Following the assassination of The Rev. Dr. Martin Luther King, Jr. on April 4, 1968, The Rev. Dr. Robert Nelson Back, rector of Saint Luke’s Parish in Darien Connecticut, who had attended seminary with Dr. King, met with Jean Sherman, a member of the parish. They talked about how caring people in Darien could express their concern about and respond to the assassination as well as growing civil rights issues. In a letter dated April 18, 1968 Dr. Back announced the formation of Person-to-Person and named Jean its first director.

The idea was to use Person-to-Person’s resources to help those in need and help others learn about the impact of poverty and injustice. The guidelines included opening and maintaining dialogues which would lead to reconciliation and justice. Volunteers interviewed social workers, counselors, clergy and community leaders, and studied which agencies, programs and projects in the Stamford-Darien-Norwalk area depended on volunteer help, what type of help the clients needed, and what factors contributed to the areas of concern. The volunteers also were told by those they interviewed that educating themselves about the critical issues and opportunities was of paramount importance.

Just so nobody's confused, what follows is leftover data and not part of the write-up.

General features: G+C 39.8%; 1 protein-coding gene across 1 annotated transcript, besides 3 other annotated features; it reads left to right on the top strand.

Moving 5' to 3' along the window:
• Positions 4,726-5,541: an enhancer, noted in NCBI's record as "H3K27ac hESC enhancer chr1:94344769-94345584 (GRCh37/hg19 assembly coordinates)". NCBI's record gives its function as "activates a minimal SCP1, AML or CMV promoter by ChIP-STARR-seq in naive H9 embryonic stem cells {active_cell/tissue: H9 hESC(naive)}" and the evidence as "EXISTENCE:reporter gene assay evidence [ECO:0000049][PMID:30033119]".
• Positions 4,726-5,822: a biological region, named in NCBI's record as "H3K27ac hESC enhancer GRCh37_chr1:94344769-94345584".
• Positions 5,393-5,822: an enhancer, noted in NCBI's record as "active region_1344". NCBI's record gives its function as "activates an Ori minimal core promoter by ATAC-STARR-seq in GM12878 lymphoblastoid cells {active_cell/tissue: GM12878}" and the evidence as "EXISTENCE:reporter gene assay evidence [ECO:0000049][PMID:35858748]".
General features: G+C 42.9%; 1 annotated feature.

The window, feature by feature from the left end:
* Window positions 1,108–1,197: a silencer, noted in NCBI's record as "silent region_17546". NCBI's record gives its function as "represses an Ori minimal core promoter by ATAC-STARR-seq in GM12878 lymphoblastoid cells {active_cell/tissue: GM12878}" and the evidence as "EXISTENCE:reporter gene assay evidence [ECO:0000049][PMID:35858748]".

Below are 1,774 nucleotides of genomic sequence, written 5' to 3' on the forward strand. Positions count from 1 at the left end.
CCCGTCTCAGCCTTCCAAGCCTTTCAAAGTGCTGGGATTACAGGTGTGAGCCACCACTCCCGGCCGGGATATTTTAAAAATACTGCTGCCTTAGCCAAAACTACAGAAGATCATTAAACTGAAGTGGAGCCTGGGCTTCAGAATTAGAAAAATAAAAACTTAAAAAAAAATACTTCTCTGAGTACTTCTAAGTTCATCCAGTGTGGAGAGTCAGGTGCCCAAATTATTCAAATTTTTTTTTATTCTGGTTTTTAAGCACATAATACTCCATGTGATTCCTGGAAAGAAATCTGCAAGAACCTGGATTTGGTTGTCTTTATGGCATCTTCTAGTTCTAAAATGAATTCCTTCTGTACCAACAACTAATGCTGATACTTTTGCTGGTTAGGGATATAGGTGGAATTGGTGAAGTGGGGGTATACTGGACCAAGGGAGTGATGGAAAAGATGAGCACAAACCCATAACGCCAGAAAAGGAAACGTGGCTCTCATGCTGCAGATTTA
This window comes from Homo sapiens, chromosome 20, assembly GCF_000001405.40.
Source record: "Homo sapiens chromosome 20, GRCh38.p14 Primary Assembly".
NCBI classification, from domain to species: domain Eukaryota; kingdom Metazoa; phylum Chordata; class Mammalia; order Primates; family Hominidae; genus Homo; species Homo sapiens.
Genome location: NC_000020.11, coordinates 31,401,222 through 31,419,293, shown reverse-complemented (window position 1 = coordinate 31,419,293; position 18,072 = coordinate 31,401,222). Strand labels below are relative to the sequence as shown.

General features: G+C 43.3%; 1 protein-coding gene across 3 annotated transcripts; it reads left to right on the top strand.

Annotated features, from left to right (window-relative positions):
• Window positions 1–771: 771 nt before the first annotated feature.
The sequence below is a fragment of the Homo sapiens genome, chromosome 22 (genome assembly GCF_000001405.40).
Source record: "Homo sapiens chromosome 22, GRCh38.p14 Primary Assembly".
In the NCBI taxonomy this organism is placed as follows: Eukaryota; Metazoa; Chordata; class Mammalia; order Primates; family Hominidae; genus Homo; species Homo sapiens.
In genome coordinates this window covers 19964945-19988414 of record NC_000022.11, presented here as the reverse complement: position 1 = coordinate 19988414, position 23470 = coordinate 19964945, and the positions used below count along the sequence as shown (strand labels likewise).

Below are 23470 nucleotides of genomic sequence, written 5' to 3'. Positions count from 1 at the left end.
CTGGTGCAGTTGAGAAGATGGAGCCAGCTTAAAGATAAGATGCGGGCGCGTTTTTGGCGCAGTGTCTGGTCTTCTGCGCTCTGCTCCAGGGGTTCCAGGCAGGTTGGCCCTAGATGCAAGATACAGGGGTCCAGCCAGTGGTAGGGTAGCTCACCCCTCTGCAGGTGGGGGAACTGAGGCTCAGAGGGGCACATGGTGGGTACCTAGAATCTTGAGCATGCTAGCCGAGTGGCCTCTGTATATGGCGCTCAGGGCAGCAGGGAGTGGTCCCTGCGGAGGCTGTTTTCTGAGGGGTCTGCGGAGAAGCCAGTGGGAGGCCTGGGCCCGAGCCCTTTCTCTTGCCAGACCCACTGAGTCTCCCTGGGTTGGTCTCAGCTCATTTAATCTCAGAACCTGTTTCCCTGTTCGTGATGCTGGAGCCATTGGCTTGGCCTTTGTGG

From the outset Person-to-Person began by helping and educating. The efforts to help began with food and clothing and grew to include financial assistance for emergencies, camperships so children would be safe during the summer while their parents worked and college scholarship aid to help break the cycle of poverty.